We are a multi-fandom/original fiction community with roots in the Harry Potter fandom community. We strive to maintain a strong focus on author feedback and inclusive writing. Here on the forums, you can join a house and participate in House Cup events, participate in writing challenges, play games, and much more!
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So as some of you know, I sometimes battle with depression.
And depression can be a lying liar from liarsville that whispers lies in your ears.
I have this thing where I simultaneously have really good self-esteem and absolute shit self-esteem. When people dislike me, my reaction is usually "What the hell is wrong with you?" But when people do like me, my reaction is usually "But you wouldn't if you knew the real me!" I assume that people will be attracted to me because my hair is awesome, but I also get super pessimistic about prospective relationships, and will even tell people that I'm into them without giving them a chance to respond, because it genuinely doesn't occur to me that it could be reciprocal. (Then I realize three years later that it totally was and they literally tried to tell me that it was. Oops.)
I'm being rash and peculiar again. My point is, I'm a vain and sentimental enigma wrapped in a number of pop culture references.
So to combat the sweet nothings that depression metaphorically whispers in my ears and my sporadically low self-esteem, I have a folder on my computer. It's titled, 'Hi, Self. You don't actually suck.' And in it, I put evidence that I don't actually suck, to try to interrupt the spiral of negativity that my jerk-brain sometimes triggers. It doesn't solve it, but it helps.
Anyway. I pretty much just want to thank HPFT, because I was going through it recently (read: today :P) and realized that quite a lot of stuff in the folder is stuff that you guys have given me - little threads on twitter, the OoM/archive opening threads, reviews, recs... etc etc etc. I first joined this community six years ago, and I'm so thankful I stumbled across it - no matter how shitty the world looks, there are so many pockets of fundamentally good-hearted people who care about banding together and supporting the people around them, and that's a really lovely thing. I feel so privileged to be one of you, and I hope I give y'all as much as you give me.
Because there's not actually a cure for jerkbrains... but friends can help a lot.
P.S. If you struggle with the medical condition formally known in the medical community as jerkbrain, I strongly recommend making a folder like that, because it will probably help.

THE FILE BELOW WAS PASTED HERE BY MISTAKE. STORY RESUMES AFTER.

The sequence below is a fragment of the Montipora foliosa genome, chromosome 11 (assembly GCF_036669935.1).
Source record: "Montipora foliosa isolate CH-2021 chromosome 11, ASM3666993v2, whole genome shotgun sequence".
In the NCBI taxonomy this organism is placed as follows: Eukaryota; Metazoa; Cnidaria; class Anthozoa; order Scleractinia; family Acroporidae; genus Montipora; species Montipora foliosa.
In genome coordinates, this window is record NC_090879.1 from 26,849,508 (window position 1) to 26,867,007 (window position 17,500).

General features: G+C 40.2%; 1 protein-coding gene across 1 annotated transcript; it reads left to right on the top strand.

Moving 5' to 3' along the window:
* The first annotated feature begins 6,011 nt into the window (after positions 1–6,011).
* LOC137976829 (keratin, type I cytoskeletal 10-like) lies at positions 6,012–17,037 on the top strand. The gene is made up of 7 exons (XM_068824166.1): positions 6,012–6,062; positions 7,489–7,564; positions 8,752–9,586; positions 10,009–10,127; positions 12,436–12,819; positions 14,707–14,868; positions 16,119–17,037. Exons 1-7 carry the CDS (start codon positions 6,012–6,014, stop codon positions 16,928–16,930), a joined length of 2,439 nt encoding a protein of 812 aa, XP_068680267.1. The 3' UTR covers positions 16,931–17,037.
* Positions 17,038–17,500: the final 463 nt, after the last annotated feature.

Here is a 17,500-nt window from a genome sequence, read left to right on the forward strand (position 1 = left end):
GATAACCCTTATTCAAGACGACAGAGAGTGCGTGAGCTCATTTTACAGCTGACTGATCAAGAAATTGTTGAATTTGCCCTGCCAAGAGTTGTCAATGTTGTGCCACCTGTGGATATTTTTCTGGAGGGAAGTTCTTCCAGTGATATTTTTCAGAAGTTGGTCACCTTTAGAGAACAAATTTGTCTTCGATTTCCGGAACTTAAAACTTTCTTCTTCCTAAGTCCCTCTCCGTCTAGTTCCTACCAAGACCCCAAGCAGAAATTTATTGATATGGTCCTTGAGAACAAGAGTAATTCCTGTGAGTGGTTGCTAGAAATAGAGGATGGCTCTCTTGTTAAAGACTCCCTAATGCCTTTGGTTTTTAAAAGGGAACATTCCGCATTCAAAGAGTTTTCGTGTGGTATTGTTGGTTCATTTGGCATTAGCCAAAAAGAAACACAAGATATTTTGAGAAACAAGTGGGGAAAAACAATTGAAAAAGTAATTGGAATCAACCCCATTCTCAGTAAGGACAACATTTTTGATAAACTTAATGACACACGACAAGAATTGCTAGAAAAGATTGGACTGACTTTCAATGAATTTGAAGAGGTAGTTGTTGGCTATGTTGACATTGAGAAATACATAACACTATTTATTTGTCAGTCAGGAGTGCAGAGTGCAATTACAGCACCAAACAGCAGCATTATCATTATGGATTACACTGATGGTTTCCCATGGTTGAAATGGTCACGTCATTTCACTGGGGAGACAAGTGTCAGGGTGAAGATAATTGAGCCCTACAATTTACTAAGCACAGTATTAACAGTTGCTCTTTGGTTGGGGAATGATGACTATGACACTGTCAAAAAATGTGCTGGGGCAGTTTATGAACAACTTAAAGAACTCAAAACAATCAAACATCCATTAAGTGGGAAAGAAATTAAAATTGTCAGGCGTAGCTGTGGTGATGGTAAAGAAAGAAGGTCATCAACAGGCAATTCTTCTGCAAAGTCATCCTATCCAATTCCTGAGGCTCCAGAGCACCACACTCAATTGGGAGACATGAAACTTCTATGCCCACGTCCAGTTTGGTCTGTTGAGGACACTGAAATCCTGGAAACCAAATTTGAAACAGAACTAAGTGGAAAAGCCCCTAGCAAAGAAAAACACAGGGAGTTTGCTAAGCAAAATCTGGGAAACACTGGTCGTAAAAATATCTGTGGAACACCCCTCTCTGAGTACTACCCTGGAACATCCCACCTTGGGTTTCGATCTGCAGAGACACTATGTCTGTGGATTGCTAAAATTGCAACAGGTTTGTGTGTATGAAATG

This is a phrase that one of the English teachers at my school uses often, and I think it's such a profound phrase. What's my mythology? What are the stories that make up me--the stories that make up my dreams, my fears, my hopes? What are the stories that capture my humanness?
Whenever I sit down to write anything, I always try to consider this question. What are my characters' mythologies? How can I write them? Mythologies are not just "headcanons" I have about these characters; they're questions about the characters that have been spun into stories, they're the characters' fears and dreams embodied. They're the characters' imaginations. Isn't that crazy, that a story can capture a character's imagination?
I shuffle through the hundreds of stories in their mythology, the stories that speak their dreams and imaginations, looking for one that I can tell.
Sometimes, there's one that sticks out easily.
That was the case for "keyframe". I sorted through all of the stories in Regulus's mythology, stories that focus around his heroism and bravery, his sadness... and this story, about Pandora, immediately shined. My goal with this story was to showcase his fear, his dreams--to describe a singular moment that captured all the conflicting forces that guided him for his whole life: the forces of obligation, family, fear, hope, and love. The first two are negative forces but the last two are positive forces--so what remained, after the opposing forces canceled out, was his fear, and this was the guiding principle in that story: fear of death, of ashaming his family, of the punishment for rebelling, and of the regret that would haunt him if he didn't rebel.
Other times, I see three or four stories.
This was the case for "courage". Neville's mythology is filled with love, with innocence, with courage, with hope, and with tragedy. But the three stories I saw spoke about his shame and fear, the antonym to his courage--and I was fascinated. I knew I had to share this, this human side of the hero. (That phrase, "human side of the hero", is essentially one of the themes of the collection "War Stories" as a whole). One story spoke about his shame about being inadequate, about not living up to the legacy his parents left him. Another story spoke about his inability to share what he felt with his children--this one makes my heart hurt. The final story spoke about the intense fear he felt during his last year at Hogwarts. I spun the stories together, taking threads from each story, and the result was "courage"--a testament to the courage it takes to even admit fear and mistakes, and a different perspective on Neville's heroism.
And sometimes, I don't see whole stories, but fragments of stories.
This was the case for "china doll." Cho's mythology is sort of in pieces for me; I see moments for her where she is victorious and strong and moments where she's weak and broken--I wanted to capture all of that in one story. And I wanted to introduce parts of her mythology that are often forgotten: her heritage, her parents. I threaded out one story from her mythology which was a Chinese legend she had heard; this was my attempt to capture her dreams. Then I collected some fragments of other stories in her mythology: trauma after the war, pain after Cedric, the feeling of flying, and, her mother, the force that tried to keep her together. These were her fears, her dreams, her emotions.